“It’s not like on the office side where the technology changes every three to five years. On the industrial side people tend to be a lot more conservative. In the office environment if a printer goes down you just switch to another. In the industrial environment if a machine goes down the line stops.”

The third step is documentation. Sooner or later you’re going to have to troubleshoot the network and you need proper documentation to make that possible. You need all the layouts, all the IP addresses, blueprints and historical data.

Finally, you are ready for implementation.

“Obviously a greenfield site is easier because you start from scratch with new technology, but most implementations are migrations.”

Either way Jansons recommends a phased approach, starting with installing the infrastructure. Then you phase over part of the plant, running both networks in parallel. Finally you gradually transfer the load completely from the legacy network onto the new network.

Sounds easy right? Well, like anything, there are numerous pitfalls that can trip you up.

“Too often people forget about the word ‘industrial,’” says Bryant. “The plant floor is not the back office or home and in keeping with that Industrial Ethernet is not the same IT and home networks typically are installed in controlled environments."  Industrial Ethernet requires the same ruggedization and shielding that your old field bus network required.

“The next thing people forget about is the fact that the person responsible for getting the network up and running is the automation engineer,” adds Bryant. “Because we’re talking Ethernet people think about it from an IT perspective, but at the end of the day IT isn’t always the one troubleshooting it. Considering the demanding uptime requirements of the plant-floor, there really isn’t time to call in IT every time there is a glitch or a change. So you need to think about what the automation engineer is going to need. What tools is he familiar with? Where does he want his diagnostics data?”

Siemens has specifically designed its Ethernet products with the automation engineer in mind, says Rajani. “For example, with our products you can set up devices to act like I/O devices, which makes it easier for the automation engineer. The software package you use to set up your PLCs configures your switches, which are set up as an I/O drop on the network. So whatever diagnostics you desire from your switch can come directly into the PLC. This allows existing HMI already in use to easily display this data directly to the operator.”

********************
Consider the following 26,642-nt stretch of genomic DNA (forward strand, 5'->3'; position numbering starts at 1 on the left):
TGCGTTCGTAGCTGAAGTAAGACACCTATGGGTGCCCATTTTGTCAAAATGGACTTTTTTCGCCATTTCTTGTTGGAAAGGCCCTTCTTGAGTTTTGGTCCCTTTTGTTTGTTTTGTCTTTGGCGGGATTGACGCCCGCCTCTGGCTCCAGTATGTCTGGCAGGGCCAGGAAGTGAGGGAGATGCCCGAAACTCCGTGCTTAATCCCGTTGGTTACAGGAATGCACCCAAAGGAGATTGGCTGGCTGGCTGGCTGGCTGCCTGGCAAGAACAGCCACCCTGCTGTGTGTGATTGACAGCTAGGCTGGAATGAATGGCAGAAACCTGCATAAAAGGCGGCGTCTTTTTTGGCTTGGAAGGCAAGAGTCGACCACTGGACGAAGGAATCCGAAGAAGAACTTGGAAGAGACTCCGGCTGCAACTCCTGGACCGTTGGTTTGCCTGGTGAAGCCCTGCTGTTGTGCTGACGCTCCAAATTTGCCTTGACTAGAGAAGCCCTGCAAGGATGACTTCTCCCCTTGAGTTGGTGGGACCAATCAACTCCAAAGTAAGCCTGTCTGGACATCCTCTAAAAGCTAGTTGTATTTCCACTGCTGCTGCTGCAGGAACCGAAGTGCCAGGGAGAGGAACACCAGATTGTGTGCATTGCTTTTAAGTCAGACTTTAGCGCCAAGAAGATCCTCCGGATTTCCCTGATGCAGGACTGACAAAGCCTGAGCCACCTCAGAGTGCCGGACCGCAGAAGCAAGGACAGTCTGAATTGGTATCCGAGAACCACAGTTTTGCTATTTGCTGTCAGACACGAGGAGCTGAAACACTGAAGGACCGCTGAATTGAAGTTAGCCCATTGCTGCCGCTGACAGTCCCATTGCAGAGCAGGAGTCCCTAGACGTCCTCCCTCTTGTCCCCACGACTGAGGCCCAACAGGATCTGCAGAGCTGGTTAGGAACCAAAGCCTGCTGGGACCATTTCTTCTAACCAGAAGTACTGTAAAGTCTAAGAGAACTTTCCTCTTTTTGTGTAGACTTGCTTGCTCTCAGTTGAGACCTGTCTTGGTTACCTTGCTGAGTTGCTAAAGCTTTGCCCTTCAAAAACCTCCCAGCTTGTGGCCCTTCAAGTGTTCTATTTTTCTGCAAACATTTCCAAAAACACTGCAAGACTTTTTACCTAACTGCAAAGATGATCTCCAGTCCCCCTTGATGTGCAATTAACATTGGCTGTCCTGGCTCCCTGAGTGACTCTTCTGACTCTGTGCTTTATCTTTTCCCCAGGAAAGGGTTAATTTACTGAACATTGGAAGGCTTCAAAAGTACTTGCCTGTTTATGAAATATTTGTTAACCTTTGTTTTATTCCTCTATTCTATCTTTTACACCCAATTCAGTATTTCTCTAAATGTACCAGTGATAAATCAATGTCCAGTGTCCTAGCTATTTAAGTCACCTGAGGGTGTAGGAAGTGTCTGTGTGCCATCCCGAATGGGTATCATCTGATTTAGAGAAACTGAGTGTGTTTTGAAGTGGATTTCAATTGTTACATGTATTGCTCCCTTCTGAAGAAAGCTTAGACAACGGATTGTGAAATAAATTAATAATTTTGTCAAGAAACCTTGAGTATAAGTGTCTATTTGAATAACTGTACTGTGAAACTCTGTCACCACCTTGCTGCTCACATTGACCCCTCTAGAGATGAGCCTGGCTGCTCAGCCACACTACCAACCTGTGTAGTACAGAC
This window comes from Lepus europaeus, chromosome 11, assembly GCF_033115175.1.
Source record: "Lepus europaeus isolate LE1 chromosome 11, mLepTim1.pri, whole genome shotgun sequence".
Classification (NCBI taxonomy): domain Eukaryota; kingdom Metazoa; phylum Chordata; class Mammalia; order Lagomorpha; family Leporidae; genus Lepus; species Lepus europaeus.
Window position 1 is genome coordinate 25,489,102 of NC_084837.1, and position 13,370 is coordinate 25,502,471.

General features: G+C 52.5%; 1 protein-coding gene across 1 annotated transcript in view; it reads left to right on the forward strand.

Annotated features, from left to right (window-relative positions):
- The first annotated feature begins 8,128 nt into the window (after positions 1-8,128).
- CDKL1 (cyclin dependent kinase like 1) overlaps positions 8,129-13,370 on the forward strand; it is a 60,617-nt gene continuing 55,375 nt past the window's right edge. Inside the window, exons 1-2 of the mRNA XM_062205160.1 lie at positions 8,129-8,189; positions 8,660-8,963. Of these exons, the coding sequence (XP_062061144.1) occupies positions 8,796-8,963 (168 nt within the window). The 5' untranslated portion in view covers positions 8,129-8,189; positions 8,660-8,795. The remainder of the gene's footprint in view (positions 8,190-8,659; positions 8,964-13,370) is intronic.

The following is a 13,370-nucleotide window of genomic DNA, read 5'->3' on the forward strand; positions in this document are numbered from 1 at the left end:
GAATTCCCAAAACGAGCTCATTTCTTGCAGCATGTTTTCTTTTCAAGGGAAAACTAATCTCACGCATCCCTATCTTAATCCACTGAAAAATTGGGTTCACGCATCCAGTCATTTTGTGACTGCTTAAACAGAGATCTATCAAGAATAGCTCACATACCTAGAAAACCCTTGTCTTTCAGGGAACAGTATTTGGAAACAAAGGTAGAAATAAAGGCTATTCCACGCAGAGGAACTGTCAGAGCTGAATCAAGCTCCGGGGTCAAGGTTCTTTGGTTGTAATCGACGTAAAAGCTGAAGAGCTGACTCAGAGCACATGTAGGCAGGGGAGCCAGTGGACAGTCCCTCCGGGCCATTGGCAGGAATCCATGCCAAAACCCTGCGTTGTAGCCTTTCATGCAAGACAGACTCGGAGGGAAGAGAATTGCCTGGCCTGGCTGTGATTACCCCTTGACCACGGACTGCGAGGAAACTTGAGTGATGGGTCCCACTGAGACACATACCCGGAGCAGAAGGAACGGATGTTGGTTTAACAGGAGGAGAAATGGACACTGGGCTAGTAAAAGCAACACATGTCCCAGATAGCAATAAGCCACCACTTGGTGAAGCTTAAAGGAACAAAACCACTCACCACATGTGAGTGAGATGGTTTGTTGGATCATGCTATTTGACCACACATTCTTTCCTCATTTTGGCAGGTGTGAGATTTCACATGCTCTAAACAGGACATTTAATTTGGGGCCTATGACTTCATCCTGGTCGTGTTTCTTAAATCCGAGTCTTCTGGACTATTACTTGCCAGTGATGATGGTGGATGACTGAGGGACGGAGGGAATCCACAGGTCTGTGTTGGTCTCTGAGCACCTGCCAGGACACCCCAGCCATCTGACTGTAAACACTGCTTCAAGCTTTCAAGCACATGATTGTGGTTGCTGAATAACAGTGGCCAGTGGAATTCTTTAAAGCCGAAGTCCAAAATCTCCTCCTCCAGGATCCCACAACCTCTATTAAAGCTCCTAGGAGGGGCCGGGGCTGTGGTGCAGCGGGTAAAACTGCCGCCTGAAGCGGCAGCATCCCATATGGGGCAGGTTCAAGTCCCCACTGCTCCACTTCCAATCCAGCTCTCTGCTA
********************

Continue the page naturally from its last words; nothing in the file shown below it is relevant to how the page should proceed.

“It’s not really, ‘hook up the cable and it’s all good’,” adds Jansons. “Take a little bit of time, think it through and design it properly. Industrial Ethernet has a lot of advantages and you just have to give it the same due diligence you would if you were putting in something else.”

Ethernet Timeline
• 1973: Ethernet invented at Xerox PARC
• 1980: Digital Equipment Corp., Intel and Xerox release a standard for 10M bit/sec Ethernet
• 1991: 802.3 10BaseT standards is approved, for 10M Ethernet over twisted pair telephone wire
• 1995: 802.3 100Base-T 100 M Ethernet standards is approved
• 1998: 802.3ac Gigabit Ethernet standard is approved
• 1999: 802.11b standard approved, for 11M wireless Ethernet
• 2002: 802.3ae 10G Ethernet standard is approved
• 2003: 802.11g standard approved, for 54M wireless Ethernet
• 2009: 802.11n standard expected to be approved for 600M wireless Ethernet
• 2010: 100G Ethernet expected to be approved

Industrial Ethernet Resources:
• The Industrial Ethernet Advisory Group, a resource and community that covers all aspects of Industrial Ethernet, including a forum for technical support and queries, news and events, articles and product information.
• An explanation of Industrial Ethernet and its various components from Siemens, a major Industrial Ethernet supplier:
• Industrial Ethernet, 2nd Edition, by Perry S. Marshall and John S. Rinaldi, a reference tool on installation and troubleshooting of Industrial Ethernet networks. The book is intended to help readers “prepare to plan industrial Ethernet installations with realistic expectations, make knowledgeable purchasing decisions, and identify and prevent common causes of failure.”
• Industrial Ethernet on the Plant Floor: A Planning and Installation Guide, by Robert Lounsbury, also provides guidance on how to plan an Industrial Ethernet network, including a discussion of network architectures, components, product selection and the basics of noise.